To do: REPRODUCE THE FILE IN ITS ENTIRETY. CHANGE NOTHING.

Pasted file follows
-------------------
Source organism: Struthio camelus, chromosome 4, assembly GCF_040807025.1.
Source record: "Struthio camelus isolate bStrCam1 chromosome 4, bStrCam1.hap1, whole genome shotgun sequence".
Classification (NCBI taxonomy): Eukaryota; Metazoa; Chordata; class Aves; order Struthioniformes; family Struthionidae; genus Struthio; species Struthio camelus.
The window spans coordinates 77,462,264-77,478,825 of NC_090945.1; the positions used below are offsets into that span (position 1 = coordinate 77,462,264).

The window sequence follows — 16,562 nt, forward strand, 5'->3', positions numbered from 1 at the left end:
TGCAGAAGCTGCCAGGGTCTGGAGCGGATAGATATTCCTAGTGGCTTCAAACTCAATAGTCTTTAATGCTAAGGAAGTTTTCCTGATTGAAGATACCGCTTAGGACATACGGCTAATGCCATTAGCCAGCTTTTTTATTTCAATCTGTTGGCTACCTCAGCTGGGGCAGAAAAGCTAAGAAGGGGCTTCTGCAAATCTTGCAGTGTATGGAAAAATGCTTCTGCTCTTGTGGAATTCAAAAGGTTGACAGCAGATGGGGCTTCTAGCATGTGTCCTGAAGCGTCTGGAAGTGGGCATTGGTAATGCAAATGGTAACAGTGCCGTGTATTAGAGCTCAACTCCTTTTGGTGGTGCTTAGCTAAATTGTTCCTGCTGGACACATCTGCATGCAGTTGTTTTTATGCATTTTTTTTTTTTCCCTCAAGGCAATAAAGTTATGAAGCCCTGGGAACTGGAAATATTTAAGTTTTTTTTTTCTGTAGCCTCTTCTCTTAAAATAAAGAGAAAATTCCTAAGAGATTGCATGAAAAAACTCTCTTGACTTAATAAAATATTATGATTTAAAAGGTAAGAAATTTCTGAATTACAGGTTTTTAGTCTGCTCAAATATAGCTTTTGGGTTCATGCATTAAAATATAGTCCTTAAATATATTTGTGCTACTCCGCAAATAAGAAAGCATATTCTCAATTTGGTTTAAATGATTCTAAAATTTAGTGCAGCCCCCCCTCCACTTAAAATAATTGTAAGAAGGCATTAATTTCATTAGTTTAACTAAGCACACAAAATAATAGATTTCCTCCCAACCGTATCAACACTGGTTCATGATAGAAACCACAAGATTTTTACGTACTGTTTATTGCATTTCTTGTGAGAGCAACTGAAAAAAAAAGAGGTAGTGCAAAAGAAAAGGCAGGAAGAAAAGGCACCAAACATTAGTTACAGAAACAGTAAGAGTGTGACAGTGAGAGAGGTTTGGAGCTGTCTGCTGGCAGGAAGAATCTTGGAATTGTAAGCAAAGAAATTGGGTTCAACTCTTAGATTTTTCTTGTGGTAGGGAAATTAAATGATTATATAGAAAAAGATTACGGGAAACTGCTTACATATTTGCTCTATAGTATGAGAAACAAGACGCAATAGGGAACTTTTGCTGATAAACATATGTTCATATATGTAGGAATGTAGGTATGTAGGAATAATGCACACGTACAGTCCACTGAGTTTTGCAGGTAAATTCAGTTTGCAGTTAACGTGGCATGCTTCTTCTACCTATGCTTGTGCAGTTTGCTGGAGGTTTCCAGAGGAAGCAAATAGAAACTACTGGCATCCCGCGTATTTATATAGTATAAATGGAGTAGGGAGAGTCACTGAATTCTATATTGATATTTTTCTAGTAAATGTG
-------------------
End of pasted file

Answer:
Source organism: Struthio camelus, chromosome 4, assembly GCF_040807025.1.
Source record: "Struthio camelus isolate bStrCam1 chromosome 4, bStrCam1.hap1, whole genome shotgun sequence".
Classification (NCBI taxonomy): Eukaryota; Metazoa; Chordata; class Aves; order Struthioniformes; family Struthionidae; genus Struthio; species Struthio camelus.
The window spans coordinates 77,462,264-77,478,825 of NC_090945.1; the positions used below are offsets into that span (position 1 = coordinate 77,462,264).

The window sequence follows — 16,562 nt, forward strand, 5'->3', positions numbered from 1 at the left end:
TGCAGAAGCTGCCAGGGTCTGGAGCGGATAGATATTCCTAGTGGCTTCAAACTCAATAGTCTTTAATGCTAAGGAAGTTTTCCTGATTGAAGATACCGCTTAGGACATACGGCTAATGCCATTAGCCAGCTTTTTTATTTCAATCTGTTGGCTACCTCAGCTGGGGCAGAAAAGCTAAGAAGGGGCTTCTGCAAATCTTGCAGTGTATGGAAAAATGCTTCTGCTCTTGTGGAATTCAAAAGGTTGACAGCAGATGGGGCTTCTAGCATGTGTCCTGAAGCGTCTGGAAGTGGGCATTGGTAATGCAAATGGTAACAGTGCCGTGTATTAGAGCTCAACTCCTTTTGGTGGTGCTTAGCTAAATTGTTCCTGCTGGACACATCTGCATGCAGTTGTTTTTATGCATTTTTTTTTTTTCCCTCAAGGCAATAAAGTTATGAAGCCCTGGGAACTGGAAATATTTAAGTTTTTTTTTTCTGTAGCCTCTTCTCTTAAAATAAAGAGAAAATTCCTAAGAGATTGCATGAAAAAACTCTCTTGACTTAATAAAATATTATGATTTAAAAGGTAAGAAATTTCTGAATTACAGGTTTTTAGTCTGCTCAAATATAGCTTTTGGGTTCATGCATTAAAATATAGTCCTTAAATATATTTGTGCTACTCCGCAAATAAGAAAGCATATTCTCAATTTGGTTTAAATGATTCTAAAATTTAGTGCAGCCCCCCCTCCACTTAAAATAATTGTAAGAAGGCATTAATTTCATTAGTTTAACTAAGCACACAAAATAATAGATTTCCTCCCAACCGTATCAACACTGGTTCATGATAGAAACCACAAGATTTTTACGTACTGTTTATTGCATTTCTTGTGAGAGCAACTGAAAAAAAAAGAGGTAGTGCAAAAGAAAAGGCAGGAAGAAAAGGCACCAAACATTAGTTACAGAAACAGTAAGAGTGTGACAGTGAGAGAGGTTTGGAGCTGTCTGCTGGCAGGAAGAATCTTGGAATTGTAAGCAAAGAAATTGGGTTCAACTCTTAGATTTTTCTTGTGGTAGGGAAATTAAATGATTATATAGAAAAAGATTACGGGAAACTGCTTACATATTTGCTCTATAGTATGAGAAACAAGACGCAATAGGGAACTTTTGCTGATAAACATATGTTCATATATGTAGGAATGTAGGTATGTAGGAATAATGCACACGTACAGTCCACTGAGTTTTGCAGGTAAATTCAGTTTGCAGTTAACGTGGCATGCTTCTTCTACCTATGCTTGTGCAGTTTGCTGGAGGTTTCCAGAGGAAGCAAATAGAAACTACTGGCATCCCGCGTATTTATATAGTATAAATGGAGTAGGGAGAGTCACTGAATTCTATATTGATATTTTTCTAGTAAATGTG